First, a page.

A study of diffuse radio sources and X-ray emission in six massive clusters
|dc.identifier.citation||Parekh, V. and Dwarakanath, K. and Kale, R. and Intema, H. 2017. A study of diffuse radio sources and X-ray emission in six massive clusters. Monthly Notices of the Royal Astronomical Society. 464 (3): pp. 2752-2765.|
The goal of this study is to extend our current knowledge of the diffuse radio source (halo and relic) populations to z > 0.3. Here, we report GMRT and EVLA radio observations of six galaxy clusters taken from the MAssive Cluster Survey (MACS) catalogue to detect diffuse radio emission. We used archival GMRT (150, 235, and 610 MHz) and EVLA (L band) data and made images at multiple radio frequencies of the following six clusters – MACSJ0417.5−1154, MACSJ1131.8−1955, MACSJ0308.9+2645, MACSJ2243.3−0935, MACSJ2228.5+2036, and MACSJ0358.8−2955. We detect diffuse radio emission (halo or relic, or both) in the first four clusters. In the last two clusters, we do not detect any diffuse radio emission but we put stringent upper limits on their radio powers. We also use archival Chandra X-ray data to carry out morphology and substructure analysis of these clusters. We find that based on X-ray data, these MACS clusters are non-relaxed and show substructures in their temperature distribution. The radio powers of the first four MACS clusters are consistent with their expected values in the LX–P1.4 GHz plot. However, we found ultrasteep spectrum radio halo in the MACSJ0417.5−1154 cluster whose rest-frame cut-off frequency is at ∼900 MHz. The remaining two clusters whose radio powers are ∼11 times below the expected values are most likely to be in the ‘off-state’ as has been postulated in some of the models of radio halo formation.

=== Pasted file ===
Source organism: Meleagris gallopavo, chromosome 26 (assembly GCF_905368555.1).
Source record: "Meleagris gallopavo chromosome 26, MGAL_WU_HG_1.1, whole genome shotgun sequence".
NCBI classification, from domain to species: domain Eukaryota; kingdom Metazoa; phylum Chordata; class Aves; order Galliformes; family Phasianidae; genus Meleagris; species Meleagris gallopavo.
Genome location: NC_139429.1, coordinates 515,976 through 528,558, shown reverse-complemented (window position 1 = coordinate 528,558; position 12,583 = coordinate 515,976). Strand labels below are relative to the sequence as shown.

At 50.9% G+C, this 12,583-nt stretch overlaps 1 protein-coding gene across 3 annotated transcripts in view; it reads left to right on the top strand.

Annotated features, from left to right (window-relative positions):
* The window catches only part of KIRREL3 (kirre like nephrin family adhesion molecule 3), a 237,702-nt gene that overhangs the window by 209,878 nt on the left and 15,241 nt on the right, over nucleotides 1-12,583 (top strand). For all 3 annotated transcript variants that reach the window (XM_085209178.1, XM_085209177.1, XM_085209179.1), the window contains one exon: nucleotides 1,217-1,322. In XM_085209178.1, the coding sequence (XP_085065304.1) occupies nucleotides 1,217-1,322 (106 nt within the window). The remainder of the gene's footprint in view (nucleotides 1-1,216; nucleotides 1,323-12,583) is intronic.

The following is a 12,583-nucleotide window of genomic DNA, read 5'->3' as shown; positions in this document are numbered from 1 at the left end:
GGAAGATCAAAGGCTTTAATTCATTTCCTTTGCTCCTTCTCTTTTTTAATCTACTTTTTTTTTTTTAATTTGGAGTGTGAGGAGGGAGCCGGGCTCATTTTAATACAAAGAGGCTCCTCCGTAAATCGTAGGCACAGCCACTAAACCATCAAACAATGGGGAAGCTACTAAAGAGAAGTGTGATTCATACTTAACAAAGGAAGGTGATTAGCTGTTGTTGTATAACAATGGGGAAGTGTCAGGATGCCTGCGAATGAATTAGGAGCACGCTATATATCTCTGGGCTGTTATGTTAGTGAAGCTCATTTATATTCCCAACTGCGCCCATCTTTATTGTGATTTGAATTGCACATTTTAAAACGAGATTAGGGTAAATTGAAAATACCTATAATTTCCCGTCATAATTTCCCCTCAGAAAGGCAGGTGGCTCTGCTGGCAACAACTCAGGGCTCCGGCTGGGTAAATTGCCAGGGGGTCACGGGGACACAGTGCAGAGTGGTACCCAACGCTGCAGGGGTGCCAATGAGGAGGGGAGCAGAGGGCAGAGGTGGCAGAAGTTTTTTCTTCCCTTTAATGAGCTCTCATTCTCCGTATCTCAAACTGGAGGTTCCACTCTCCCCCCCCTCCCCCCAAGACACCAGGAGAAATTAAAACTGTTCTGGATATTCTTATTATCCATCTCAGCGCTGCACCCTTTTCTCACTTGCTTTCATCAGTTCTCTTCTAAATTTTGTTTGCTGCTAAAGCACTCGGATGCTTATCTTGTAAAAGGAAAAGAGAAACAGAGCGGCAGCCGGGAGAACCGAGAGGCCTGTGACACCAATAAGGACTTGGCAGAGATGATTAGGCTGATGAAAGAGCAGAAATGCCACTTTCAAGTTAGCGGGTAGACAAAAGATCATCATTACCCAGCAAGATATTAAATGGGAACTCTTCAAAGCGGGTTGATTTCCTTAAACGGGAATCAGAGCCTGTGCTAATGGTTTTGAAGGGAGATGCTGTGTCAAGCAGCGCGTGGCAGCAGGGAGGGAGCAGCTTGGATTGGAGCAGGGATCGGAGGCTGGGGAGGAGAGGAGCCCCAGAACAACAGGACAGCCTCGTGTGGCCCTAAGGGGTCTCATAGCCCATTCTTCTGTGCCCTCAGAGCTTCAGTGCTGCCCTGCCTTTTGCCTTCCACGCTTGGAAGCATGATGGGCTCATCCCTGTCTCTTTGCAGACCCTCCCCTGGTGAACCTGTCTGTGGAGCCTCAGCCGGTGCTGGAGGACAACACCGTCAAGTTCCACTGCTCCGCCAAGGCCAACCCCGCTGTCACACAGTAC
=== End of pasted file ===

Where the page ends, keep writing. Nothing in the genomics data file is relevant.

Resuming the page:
|dc.publisher||Oxford University Press|
|dc.title||A study of diffuse radio sources and X-ray emission in six massive clusters|
|dcterms.source.title||Monthly Notices of the Royal Astronomical Society|
This article has been accepted for publication in Monthly Notices of the Royal Astronomical Society ©: 2016 The Authors. Published by Oxford University Press on behalf of the Royal Astronomical Society. All rights reserved.